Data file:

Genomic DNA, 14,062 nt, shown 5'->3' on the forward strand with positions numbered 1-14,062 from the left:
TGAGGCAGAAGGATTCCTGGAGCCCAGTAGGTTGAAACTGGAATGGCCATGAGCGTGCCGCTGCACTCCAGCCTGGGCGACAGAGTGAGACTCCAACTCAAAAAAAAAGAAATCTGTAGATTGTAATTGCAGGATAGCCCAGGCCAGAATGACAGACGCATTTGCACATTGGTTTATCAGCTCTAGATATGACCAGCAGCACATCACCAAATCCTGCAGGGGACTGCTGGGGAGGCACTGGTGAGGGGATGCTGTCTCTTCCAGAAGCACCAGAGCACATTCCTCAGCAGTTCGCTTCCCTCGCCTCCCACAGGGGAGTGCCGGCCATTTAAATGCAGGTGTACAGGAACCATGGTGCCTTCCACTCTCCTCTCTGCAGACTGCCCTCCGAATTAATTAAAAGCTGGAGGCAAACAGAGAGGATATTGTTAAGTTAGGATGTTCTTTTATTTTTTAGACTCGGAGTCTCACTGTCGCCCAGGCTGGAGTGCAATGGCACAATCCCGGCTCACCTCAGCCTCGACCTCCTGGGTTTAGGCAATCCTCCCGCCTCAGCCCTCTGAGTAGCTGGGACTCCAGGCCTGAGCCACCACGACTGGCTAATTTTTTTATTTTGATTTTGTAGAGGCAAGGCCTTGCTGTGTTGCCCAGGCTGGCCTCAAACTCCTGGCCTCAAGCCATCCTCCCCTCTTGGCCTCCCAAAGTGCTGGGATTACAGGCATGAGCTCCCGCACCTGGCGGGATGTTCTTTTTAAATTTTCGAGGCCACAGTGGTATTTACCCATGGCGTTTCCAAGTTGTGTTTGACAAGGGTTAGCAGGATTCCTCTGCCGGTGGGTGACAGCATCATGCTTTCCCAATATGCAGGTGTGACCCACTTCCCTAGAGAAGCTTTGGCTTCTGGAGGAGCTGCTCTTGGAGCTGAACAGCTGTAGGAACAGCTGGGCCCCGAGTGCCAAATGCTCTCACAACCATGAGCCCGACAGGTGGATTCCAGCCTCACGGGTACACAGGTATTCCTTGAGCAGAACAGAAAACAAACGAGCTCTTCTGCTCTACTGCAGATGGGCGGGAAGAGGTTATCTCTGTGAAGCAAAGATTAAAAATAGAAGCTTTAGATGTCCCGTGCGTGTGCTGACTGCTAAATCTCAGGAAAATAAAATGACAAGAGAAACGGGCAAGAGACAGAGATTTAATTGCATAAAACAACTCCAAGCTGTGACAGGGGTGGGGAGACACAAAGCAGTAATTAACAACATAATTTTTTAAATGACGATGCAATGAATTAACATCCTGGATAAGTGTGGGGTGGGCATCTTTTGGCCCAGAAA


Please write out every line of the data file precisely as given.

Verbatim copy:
Genomic DNA, 14,062 nt, shown 5'->3' on the forward strand with positions numbered 1-14,062 from the left:
TGAGGCAGAAGGATTCCTGGAGCCCAGTAGGTTGAAACTGGAATGGCCATGAGCGTGCCGCTGCACTCCAGCCTGGGCGACAGAGTGAGACTCCAACTCAAAAAAAAAGAAATCTGTAGATTGTAATTGCAGGATAGCCCAGGCCAGAATGACAGACGCATTTGCACATTGGTTTATCAGCTCTAGATATGACCAGCAGCACATCACCAAATCCTGCAGGGGACTGCTGGGGAGGCACTGGTGAGGGGATGCTGTCTCTTCCAGAAGCACCAGAGCACATTCCTCAGCAGTTCGCTTCCCTCGCCTCCCACAGGGGAGTGCCGGCCATTTAAATGCAGGTGTACAGGAACCATGGTGCCTTCCACTCTCCTCTCTGCAGACTGCCCTCCGAATTAATTAAAAGCTGGAGGCAAACAGAGAGGATATTGTTAAGTTAGGATGTTCTTTTATTTTTTAGACTCGGAGTCTCACTGTCGCCCAGGCTGGAGTGCAATGGCACAATCCCGGCTCACCTCAGCCTCGACCTCCTGGGTTTAGGCAATCCTCCCGCCTCAGCCCTCTGAGTAGCTGGGACTCCAGGCCTGAGCCACCACGACTGGCTAATTTTTTTATTTTGATTTTGTAGAGGCAAGGCCTTGCTGTGTTGCCCAGGCTGGCCTCAAACTCCTGGCCTCAAGCCATCCTCCCCTCTTGGCCTCCCAAAGTGCTGGGATTACAGGCATGAGCTCCCGCACCTGGCGGGATGTTCTTTTTAAATTTTCGAGGCCACAGTGGTATTTACCCATGGCGTTTCCAAGTTGTGTTTGACAAGGGTTAGCAGGATTCCTCTGCCGGTGGGTGACAGCATCATGCTTTCCCAATATGCAGGTGTGACCCACTTCCCTAGAGAAGCTTTGGCTTCTGGAGGAGCTGCTCTTGGAGCTGAACAGCTGTAGGAACAGCTGGGCCCCGAGTGCCAAATGCTCTCACAACCATGAGCCCGACAGGTGGATTCCAGCCTCACGGGTACACAGGTATTCCTTGAGCAGAACAGAAAACAAACGAGCTCTTCTGCTCTACTGCAGATGGGCGGGAAGAGGTTATCTCTGTGAAGCAAAGATTAAAAATAGAAGCTTTAGATGTCCCGTGCGTGTGCTGACTGCTAAATCTCAGGAAAATAAAATGACAAGAGAAACGGGCAAGAGACAGAGATTTAATTGCATAAAACAACTCCAAGCTGTGACAGGGGTGGGGAGACACAAAGCAGTAATTAACAACATAATTTTTTAAATGACGATGCAATGAATTAACATCCTGGATAAGTGTGGGGTGGGCATCTTTTGGCCCAGAAA